EU proposal for artificial intelligence law is weak on consumer protection

PRESS RELEASE - 21.04.2021

The European Commission unveiled today its proposal for a law on artificial intelligence (AI). The proposal falls short of consumer groups’ expectations and of the EU’s own objective of enabling AI that people can trust. The proposed rules are focused on a very limited range of AI uses and issues. They do not adequately protect consumers, for example from possible economic harm caused by AI products and services. Getting this legislation right is essential so that AI benefits both the individual and society as a whole1. The European Parliament and Member States must improve the proposal to ensure this goal can be met.

 

  • The focus of today’s proposal is narrowly defined for ‘high-risk’ AI applications. This leaves out many uses of AI which affect consumers in their everyday lives, such as smart thermostats or risk assessment for health insurance.
  • The European Commission wishes to prohibit the use of certain AI practices, namely those used to distort a person’s behaviour. Here, however, it only considers the risk of ‘physical and psychological harm’ thus omitting other possible harms or detriment caused to consumers, such as monetary loss or economic discrimination.
  • The proposal neither includes specific consumer rights – such as a right to contest an algorithmic decision and obtain human oversight – in terms of AI products and services, nor remedies in case something goes wrong. The future law must include an effective complaints procedure and remedies including collective redress actions. 
  • There is a significant reliance on industry self-assessing that it complies with the rules. This is not an adequate approach in the context of complex assessments related to high-risk uses of AI technology, which must also take into account how the technology impacts on people’s rights and freedoms.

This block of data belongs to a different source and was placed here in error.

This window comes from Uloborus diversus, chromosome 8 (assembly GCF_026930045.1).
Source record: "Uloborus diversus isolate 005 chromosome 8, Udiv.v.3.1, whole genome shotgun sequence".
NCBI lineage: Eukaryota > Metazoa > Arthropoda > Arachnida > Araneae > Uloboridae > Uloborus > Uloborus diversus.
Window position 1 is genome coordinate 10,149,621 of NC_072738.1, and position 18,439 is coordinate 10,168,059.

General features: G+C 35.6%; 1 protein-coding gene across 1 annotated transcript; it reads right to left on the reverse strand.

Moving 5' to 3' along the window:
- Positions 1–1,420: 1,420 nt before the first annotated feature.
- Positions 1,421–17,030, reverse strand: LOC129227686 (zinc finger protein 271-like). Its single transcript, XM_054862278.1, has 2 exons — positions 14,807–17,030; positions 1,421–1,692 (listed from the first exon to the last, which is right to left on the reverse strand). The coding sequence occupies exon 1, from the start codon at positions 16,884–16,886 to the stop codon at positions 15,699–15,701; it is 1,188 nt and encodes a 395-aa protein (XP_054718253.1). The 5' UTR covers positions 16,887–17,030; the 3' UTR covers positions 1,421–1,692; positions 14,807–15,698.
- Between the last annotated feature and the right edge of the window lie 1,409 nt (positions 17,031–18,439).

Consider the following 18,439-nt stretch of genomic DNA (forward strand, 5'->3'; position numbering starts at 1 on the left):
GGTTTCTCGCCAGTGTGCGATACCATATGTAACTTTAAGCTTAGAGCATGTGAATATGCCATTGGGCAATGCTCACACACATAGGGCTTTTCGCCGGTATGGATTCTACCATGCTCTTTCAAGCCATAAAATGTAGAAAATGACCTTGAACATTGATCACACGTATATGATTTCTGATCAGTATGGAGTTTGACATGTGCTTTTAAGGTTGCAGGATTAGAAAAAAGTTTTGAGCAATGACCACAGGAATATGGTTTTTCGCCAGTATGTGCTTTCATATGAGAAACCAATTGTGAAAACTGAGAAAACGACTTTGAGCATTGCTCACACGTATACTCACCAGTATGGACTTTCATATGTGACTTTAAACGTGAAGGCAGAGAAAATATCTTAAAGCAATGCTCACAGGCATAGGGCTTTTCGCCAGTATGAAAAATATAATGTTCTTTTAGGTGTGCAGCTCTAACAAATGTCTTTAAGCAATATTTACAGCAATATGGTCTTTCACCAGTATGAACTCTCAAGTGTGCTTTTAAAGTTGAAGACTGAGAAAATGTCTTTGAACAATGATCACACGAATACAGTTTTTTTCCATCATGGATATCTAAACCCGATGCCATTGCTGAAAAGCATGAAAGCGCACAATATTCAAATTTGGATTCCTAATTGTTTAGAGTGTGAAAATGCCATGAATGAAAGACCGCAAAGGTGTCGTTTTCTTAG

Monique Goyens, BEUC Director General, commented:
“Artificial intelligence technology already appears in the form of virtual assistants, self-driving car features and customer service chat bots. AI can benefit people’s daily lives but it also comes with risks. Today’s proposal misses the mark when it comes to protecting consumers. It is paramount this proposal gets improved, so consumer protection stays apace with technological advances.

“The European Commission should have put more focus on helping consumers trust AI in their daily lives. For example, the use of artificial intelligence and automated decision-making must not lead to discrimination or constrain consumers’ autonomy and choice. Let’s say AI is used to decide how much a person pays for insurance. This should be subject to strict regulatory oversight. And, at the very least, the person should be able to know how a decision is taken and have the possibility to contest it.

“People should be able to trust any product or service powered by artificial intelligence, be it ‘high-risk’, ‘medium-risk’ or ‘low-risk’. The EU must do more to ensure consumers have enforceable rights, as well as access to redress and remedies in case something goes wrong.”  

1 A shows that consumers see the potential to make predictions about traffic accidents (91%), their health (87%) or financial problems (81%). At the same time, consumers also have serious concerns about the use of AI. The majority of survey respondents agreed that companies use AI to manipulate consumer decisions. More than two thirds of respondents said that users should have the right to say ‘no’ to automated decision-making.


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